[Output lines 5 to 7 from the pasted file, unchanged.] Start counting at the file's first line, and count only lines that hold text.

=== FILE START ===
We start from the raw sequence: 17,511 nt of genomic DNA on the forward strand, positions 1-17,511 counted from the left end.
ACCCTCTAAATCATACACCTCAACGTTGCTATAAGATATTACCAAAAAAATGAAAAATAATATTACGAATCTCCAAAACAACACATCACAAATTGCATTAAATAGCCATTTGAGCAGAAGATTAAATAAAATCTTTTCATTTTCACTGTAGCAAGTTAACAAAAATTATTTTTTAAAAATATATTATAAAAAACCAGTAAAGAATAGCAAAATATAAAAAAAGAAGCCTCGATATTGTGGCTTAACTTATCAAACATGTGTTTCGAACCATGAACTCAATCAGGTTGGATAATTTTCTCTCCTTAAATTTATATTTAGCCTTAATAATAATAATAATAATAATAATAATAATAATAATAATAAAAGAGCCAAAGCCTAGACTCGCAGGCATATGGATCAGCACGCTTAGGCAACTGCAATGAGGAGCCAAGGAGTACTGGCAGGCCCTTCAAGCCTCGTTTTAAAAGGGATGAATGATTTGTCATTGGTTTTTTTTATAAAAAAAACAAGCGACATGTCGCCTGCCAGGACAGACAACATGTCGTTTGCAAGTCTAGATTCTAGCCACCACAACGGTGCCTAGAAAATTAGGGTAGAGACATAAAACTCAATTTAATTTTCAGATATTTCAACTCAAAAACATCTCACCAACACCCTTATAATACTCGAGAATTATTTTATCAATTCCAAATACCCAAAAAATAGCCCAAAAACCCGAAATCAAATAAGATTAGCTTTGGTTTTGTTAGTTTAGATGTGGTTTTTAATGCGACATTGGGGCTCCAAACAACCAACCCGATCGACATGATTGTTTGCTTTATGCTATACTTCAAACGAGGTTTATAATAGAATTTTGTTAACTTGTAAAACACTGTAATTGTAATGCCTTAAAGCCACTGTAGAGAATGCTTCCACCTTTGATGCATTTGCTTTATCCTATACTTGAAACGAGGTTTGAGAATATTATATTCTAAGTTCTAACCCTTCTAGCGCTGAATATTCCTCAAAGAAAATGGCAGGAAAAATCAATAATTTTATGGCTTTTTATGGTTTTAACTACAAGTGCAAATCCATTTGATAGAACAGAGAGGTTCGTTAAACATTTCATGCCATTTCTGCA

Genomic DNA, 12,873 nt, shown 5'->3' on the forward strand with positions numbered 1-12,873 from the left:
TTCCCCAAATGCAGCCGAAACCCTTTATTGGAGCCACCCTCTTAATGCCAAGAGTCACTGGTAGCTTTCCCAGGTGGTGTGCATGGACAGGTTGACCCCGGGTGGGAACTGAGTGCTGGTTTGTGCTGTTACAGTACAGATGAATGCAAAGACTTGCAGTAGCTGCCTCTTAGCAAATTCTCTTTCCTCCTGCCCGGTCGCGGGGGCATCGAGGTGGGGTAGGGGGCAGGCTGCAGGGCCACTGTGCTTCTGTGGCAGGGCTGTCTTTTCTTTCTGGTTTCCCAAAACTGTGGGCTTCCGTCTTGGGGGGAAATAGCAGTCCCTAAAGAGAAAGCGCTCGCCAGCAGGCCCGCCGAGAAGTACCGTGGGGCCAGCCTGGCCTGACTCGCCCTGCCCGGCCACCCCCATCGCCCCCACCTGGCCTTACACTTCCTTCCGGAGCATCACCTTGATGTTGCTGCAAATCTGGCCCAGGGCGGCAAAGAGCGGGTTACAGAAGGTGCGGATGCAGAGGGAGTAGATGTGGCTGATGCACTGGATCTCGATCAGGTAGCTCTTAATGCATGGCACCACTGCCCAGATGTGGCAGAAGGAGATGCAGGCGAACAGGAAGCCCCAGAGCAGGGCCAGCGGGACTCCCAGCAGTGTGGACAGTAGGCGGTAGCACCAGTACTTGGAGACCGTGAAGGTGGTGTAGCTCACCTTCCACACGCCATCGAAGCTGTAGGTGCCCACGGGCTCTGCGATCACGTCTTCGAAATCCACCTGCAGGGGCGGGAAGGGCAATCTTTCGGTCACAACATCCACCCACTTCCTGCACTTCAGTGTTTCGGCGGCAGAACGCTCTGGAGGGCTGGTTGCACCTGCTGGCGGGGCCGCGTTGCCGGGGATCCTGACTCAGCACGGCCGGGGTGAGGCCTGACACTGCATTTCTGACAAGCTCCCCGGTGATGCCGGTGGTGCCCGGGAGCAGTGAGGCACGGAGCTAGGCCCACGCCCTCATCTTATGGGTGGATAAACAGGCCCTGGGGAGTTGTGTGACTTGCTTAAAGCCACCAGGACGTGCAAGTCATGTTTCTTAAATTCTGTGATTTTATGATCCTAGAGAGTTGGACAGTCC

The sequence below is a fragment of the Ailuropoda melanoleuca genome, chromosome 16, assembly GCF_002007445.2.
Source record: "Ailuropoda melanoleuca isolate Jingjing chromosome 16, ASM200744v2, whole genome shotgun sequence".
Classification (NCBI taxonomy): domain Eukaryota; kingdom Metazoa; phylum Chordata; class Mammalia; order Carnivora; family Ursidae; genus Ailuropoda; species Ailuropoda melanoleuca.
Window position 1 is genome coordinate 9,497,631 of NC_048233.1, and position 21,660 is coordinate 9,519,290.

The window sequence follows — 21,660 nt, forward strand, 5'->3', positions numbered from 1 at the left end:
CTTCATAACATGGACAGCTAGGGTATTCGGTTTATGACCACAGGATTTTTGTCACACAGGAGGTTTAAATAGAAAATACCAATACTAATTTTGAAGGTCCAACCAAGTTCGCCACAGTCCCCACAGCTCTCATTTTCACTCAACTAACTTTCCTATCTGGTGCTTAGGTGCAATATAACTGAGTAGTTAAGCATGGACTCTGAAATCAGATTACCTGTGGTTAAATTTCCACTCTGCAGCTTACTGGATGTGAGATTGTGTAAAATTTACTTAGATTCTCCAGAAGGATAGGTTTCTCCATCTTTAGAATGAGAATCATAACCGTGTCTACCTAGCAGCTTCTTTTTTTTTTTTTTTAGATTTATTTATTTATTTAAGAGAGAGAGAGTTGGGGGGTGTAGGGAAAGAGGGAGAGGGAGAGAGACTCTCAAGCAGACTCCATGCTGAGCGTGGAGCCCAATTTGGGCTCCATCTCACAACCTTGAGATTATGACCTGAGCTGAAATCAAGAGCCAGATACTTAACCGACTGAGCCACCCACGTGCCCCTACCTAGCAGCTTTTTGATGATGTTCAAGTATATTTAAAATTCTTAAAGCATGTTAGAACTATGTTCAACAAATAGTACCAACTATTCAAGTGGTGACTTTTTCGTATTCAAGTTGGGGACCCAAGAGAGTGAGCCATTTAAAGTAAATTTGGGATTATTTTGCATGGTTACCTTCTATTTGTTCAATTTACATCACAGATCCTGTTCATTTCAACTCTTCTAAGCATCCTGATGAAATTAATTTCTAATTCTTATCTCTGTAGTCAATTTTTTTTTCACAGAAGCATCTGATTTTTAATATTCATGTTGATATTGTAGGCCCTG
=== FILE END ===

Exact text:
The sequence below is a fragment of the Ailuropoda melanoleuca genome, chromosome 16, assembly GCF_002007445.2.
Source record: "Ailuropoda melanoleuca isolate Jingjing chromosome 16, ASM200744v2, whole genome shotgun sequence".
Classification (NCBI taxonomy): domain Eukaryota; kingdom Metazoa; phylum Chordata; class Mammalia; order Carnivora; family Ursidae; genus Ailuropoda; species Ailuropoda melanoleuca.